Was he fired?
No, they didn't fire him. He was summoned for it and they started chewing him out. They couldn't fire him, because he was getting results ... Well, they could've arrested him. But they told him, "Dude, you can't do that. What are you doing?"
"You know. There's a plan, and I've fulfilled it. Land to the peasants and factories to the workers. Surplus ... People don't have time to work in their gardens. They work very well on the collective farm, but they don't have time to work on their personal plots. And you have to encourage them. Otherwise, there's no point in all of this."
So they said to him:
"No. That's contrary to the ideology of the party."
And he's a communist, in the party. He says:
"If it contradicts the ideology of the party, then you can take my party card."
And screw em'! He left. He left the party and was immediately removed from office. If you were nonpartisan, you couldn't be a secretary. So, he moved to Kazan and got a job as a handicraft teacher in a school.
And what's great is that, at the same time, he had some private entrepreneurial work, which was, like, illegal, but everyone was doing it. He repaired televisions, tape recorders, all the household appliances. He knew a lot about electronics. He had a little suitcase.
He visited us very often with that suitcase, just in case something needed to be soldered, a radio or TV. That was before microcircuits, the tube era. The tube–transistor era. We had a vacuum tube TV, and he always brought his suitcase to solder something, adjust it. And it always smelled like rosin.
Do you know what rosin is?
Do you have any photos of your grandfather?
Can you share them?
When I was 19 or 20, 18 maybe, I remember, he came to visit us and we talked. Now I regret that we didn't spend that much time together. Once he just turned and said suddenly: "Can you imagine ... "
He was very interested in matter, even before people really started talking about string theory and all that. He said:
"Matter is just fluctuations of different frequencies of electromagnetic waves." I had no idea what he was talking about.
And then he says to me: "Can you imagine a space without any matter?" I said "Like, a vacuum? Like outer space?" He said, "No, man! Are radio waves passing through? Radio waves are matter. Does light pass? Light is matter." (He believed even then that light is matter). And he's like, "No. No frigging way! Huh?" I was like, "buzz off."
Get outta here?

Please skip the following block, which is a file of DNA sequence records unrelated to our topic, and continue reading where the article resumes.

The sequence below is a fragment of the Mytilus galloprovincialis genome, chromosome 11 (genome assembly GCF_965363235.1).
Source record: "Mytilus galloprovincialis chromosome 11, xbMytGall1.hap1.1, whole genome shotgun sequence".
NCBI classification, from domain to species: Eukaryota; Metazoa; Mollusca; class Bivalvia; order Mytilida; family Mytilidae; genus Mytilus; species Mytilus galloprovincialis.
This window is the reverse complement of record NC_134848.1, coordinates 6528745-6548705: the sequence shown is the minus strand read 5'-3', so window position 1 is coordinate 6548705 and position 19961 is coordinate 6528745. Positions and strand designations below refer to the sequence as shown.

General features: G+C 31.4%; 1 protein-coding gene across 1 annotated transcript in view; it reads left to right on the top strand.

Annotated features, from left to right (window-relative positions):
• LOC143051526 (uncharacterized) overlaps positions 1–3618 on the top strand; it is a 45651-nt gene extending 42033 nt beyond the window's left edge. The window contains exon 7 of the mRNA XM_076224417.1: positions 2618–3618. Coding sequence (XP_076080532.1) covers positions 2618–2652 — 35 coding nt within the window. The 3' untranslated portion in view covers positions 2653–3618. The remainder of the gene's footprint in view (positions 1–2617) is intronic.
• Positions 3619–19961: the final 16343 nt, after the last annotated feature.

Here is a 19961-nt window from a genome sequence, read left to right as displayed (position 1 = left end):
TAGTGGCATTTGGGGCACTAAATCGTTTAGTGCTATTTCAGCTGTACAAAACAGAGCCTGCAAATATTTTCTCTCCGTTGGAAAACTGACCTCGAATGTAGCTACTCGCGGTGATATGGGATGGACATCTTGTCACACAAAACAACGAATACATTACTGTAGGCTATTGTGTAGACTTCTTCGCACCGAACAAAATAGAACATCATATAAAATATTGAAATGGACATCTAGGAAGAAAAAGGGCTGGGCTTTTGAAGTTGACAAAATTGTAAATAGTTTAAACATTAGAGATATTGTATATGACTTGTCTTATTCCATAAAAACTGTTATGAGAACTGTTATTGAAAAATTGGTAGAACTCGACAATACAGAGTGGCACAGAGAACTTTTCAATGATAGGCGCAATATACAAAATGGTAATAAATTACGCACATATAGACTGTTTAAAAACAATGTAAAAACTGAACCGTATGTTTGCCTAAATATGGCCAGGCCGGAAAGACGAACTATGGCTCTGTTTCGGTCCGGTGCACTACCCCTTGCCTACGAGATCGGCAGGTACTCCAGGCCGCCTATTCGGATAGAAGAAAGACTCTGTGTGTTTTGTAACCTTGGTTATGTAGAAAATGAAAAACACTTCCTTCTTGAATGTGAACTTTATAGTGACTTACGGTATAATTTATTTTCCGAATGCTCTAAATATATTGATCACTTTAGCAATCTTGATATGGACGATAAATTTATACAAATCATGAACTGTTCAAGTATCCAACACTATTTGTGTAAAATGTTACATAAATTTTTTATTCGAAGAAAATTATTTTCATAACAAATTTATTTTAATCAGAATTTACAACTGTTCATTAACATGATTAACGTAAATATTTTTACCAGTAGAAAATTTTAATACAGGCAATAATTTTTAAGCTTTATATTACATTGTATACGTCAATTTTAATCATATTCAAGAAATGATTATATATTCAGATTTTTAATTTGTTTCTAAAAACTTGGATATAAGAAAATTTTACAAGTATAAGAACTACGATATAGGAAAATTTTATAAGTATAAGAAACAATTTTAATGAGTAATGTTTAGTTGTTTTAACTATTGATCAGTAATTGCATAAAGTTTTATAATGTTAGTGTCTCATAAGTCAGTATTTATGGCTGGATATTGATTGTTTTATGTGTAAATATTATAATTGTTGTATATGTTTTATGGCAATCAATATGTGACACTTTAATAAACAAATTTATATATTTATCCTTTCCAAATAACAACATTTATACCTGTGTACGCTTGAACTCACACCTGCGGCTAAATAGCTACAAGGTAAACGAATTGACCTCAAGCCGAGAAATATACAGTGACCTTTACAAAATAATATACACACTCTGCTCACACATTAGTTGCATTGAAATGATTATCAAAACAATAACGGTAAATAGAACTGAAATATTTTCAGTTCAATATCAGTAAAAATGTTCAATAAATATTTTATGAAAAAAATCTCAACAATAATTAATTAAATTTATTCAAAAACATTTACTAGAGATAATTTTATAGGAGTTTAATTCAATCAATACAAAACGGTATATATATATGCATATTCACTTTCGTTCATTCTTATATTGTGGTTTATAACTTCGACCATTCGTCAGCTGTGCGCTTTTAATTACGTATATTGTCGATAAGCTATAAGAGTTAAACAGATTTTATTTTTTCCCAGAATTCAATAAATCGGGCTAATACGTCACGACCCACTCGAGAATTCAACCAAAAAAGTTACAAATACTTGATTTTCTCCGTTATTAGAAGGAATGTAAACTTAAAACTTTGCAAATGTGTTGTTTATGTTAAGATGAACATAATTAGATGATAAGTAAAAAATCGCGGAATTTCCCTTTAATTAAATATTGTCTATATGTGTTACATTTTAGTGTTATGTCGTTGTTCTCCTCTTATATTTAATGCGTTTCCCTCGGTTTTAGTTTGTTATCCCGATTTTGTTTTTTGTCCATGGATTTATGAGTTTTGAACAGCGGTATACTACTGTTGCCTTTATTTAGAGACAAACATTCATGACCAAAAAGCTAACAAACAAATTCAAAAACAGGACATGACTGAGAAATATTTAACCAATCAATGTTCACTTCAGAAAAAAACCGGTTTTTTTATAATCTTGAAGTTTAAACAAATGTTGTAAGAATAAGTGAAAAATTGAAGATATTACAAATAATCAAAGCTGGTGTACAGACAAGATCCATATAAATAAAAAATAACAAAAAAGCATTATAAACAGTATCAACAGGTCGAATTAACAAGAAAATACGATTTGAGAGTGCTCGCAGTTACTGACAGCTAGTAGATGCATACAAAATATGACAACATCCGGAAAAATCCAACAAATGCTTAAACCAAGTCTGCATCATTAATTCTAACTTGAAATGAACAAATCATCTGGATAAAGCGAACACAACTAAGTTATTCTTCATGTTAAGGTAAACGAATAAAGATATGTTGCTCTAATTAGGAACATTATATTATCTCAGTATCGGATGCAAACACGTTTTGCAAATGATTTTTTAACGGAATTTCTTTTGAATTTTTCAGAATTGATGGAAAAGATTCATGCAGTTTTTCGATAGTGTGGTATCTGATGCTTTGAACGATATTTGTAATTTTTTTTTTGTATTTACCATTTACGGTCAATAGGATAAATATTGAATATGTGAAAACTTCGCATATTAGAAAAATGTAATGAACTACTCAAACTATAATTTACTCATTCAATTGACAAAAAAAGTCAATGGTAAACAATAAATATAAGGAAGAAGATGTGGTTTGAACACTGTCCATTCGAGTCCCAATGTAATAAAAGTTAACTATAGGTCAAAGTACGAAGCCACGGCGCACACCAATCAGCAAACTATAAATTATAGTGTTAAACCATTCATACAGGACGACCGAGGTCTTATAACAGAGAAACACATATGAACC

Get out! Go tell it to someone else. And now I regret that I didn't spend that much time with him. He was very interesting to be around. We went to the village together. When I was young, 12 years old, I had to go from the village to Kazan at night, and the train was 20 km from the village, at the station.
Did you go on foot?
We walked at night through the forest. We left at nine in the evening and, like, for four hours we went through the fields and forests. On foot.
At first, I was terrified, because my grandfather told me terrible stories. He was quite the storyteller! Even though he spoke with a crazy accent and had only a ninth-grade education.
Did he speak with a Tatar accent? I mean, Tatar was his native language, but didn't speak Russian very well?
Yeah. Like, instead of saying "look," he'd say "look out" And it was always hilarious. Like, "You look out good today." [Laughing].
Why was that different with your dad? Your grandfather spoke Tatar, and, obviously, he thought in Tatar. But your dad spoke Russian.
My dad was the only one on that side of the family to receive a higher education.
He was educated in Russian, married an ethnic Russian girl. If you look at the institute's yearbooks, the school in the 1960–1970s, 90% of my mother's class were ethnic Russians. The institute itself was 90% ethnic Russians. There were very few Tatars. I don't know why. Tatars were probably in rural areas farming.
What are your three favorite buildings in Kazan? For any reason, not necessarily because of how they look, but they are important to you for a reason.
The Publishing house at 19 Baumana Street, Nogai. Burnaevskaya Mosque, probably. And … I don't remember what it's called, a building on Karla Marksa, a two-story residential building on the corner of Karla Marksa and Lobachevskogo.
I still really like the Student Food Factory, oddly enough. The Student Food Factory on the corner of Gorkogo and Tolstogo.
I like it too, it's green.
I would say the circus too. But it's kind of … Well, anyways, the Student Food Factory, the Publishing House, and Burnaevskaya Mosque.